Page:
This piece from McKinsey highlighted the inflated expectations of big data analytics – “…expectations of senior management are a real issue…but too often senior leaders’ hopes for benefits are divorced from the realities of frontline application. That leaves them ill prepared for the challenges that inevitably arise and quickly breed skepticism.”
The listicle (et tu, McKinsey?) summarized below, is somewhat related to that concern:
1. Data and analytics aren’t overhyped—but they’re oversimplified
2. Privacy concerns must be addressed—and giving consumers control can help
3. Talent challenges are stimulating innovative approaches—but more is needed
4. You need a center of excellence—and it needs to evolve
5. Two paths to spur adoption—and both require investment (automation and training)
In a fit of passion, let’s go ahead and disagree with McKinsey on a few points:
Data analytics is overhyped because expectations are outpacing delivery – that’s the very definition hype. Hype is going to build. There’s no containing it. Any attempt to tamp expectations will be met with angry accusations of obstructionism and negativity. To hype is to be human. It’s a force of nature.
Corporate leadership has yet to re-architect itself around introducing more friction into business processes unless the up-side is clearly demonstrated. And even then, it’s a toss up if a firm will re-architect the stack around a customer.
Privacy is the ultimate megatrend, its seeds planted long ago and fertilized by institutional distrust, but regulatory capture has tamped most advancements in consumer-privacy advocacy.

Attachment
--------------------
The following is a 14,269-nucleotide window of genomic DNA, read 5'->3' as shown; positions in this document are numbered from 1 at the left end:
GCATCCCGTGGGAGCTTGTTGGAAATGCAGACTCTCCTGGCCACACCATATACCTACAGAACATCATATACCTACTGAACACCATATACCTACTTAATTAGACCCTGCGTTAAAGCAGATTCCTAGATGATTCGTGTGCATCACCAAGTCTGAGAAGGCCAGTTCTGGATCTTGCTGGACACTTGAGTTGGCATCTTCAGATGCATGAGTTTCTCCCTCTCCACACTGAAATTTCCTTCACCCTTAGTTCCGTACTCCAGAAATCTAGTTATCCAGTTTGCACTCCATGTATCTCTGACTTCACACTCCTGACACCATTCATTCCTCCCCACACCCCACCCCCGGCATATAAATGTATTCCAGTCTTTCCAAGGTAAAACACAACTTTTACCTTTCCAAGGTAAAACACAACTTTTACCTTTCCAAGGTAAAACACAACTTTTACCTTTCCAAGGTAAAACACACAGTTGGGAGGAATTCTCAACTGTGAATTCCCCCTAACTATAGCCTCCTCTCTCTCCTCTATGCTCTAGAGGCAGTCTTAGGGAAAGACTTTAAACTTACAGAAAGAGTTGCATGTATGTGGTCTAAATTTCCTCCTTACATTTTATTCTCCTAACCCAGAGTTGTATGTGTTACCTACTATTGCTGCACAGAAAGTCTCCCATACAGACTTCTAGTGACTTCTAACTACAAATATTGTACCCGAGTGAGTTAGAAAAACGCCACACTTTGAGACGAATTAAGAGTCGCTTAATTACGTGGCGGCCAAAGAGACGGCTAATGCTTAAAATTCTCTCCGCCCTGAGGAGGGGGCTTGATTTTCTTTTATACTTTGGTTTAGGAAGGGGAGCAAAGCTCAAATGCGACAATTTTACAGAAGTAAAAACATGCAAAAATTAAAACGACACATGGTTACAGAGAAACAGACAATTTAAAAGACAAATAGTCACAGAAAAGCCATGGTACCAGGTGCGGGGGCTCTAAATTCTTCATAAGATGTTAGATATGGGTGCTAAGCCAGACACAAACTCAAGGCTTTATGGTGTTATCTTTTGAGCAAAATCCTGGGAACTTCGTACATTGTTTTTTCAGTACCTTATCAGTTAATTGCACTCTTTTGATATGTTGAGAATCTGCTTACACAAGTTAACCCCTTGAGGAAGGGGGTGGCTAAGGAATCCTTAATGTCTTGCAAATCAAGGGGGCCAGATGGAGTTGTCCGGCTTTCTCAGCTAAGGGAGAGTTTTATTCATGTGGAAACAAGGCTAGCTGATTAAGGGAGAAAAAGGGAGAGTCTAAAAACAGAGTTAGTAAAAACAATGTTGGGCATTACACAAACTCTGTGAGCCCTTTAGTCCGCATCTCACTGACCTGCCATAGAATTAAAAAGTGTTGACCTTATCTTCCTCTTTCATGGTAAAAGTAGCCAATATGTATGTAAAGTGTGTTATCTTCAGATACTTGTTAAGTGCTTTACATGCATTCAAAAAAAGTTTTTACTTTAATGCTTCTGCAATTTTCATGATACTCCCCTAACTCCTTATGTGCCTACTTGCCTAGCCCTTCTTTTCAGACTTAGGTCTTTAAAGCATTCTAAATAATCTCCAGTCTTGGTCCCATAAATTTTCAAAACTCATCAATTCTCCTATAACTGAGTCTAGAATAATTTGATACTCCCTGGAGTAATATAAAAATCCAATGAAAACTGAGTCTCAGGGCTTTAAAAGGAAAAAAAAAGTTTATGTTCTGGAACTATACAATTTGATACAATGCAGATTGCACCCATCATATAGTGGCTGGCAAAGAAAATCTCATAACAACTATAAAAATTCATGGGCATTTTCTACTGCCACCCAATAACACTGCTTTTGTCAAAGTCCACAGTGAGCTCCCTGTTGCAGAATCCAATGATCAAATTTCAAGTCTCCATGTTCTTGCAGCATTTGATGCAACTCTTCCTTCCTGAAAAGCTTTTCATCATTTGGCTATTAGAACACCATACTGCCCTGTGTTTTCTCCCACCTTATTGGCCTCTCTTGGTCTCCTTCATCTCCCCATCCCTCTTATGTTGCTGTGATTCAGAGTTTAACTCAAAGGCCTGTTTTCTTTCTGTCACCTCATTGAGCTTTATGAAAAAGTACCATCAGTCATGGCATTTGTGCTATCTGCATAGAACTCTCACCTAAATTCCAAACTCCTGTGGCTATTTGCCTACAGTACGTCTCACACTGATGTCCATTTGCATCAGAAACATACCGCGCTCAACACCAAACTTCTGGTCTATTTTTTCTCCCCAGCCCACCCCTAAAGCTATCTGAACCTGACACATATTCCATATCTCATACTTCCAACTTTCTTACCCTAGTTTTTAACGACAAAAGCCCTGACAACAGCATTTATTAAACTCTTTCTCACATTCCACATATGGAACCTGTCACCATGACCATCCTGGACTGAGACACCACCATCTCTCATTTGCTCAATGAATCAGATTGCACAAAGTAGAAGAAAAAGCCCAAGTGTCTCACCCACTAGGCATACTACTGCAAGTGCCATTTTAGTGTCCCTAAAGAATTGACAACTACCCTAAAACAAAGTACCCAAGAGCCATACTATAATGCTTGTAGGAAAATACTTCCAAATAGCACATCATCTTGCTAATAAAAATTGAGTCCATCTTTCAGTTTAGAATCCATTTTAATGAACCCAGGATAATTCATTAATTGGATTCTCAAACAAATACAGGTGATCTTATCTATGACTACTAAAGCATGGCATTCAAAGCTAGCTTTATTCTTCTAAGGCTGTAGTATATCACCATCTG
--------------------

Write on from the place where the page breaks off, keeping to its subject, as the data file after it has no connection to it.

Real change will be driven by markets. Those aren’t quite in place yet. Last weeks market simulation, a search for a market for quantified self data management built on a soup-to-nuts opt-in-right-to-be-forgotten-radical-transparency model. The simulation failed. A convincing market segment could not be discovered. I don’t see those markets awakening anytime soon.
And, finally, the training curve will not catch up the peak of inflated expectations in time. It couldn’t possibly. It’s still September in so many quarters of the digital world.
Buried in the piece is the recommendation to strategically deploy talent to the places where they can make the most impact. That’s a factor that you, as a leader, can control.
You, as a leader, can hold an umbrella over talented people and allow them to succeed. That is also entirely within your control.
You can control the volume of investment that goes into automation. You can control the volume of investment that goes into retaining, growing, and continuously improving analytics talent.
These are three management levers you can readily pull.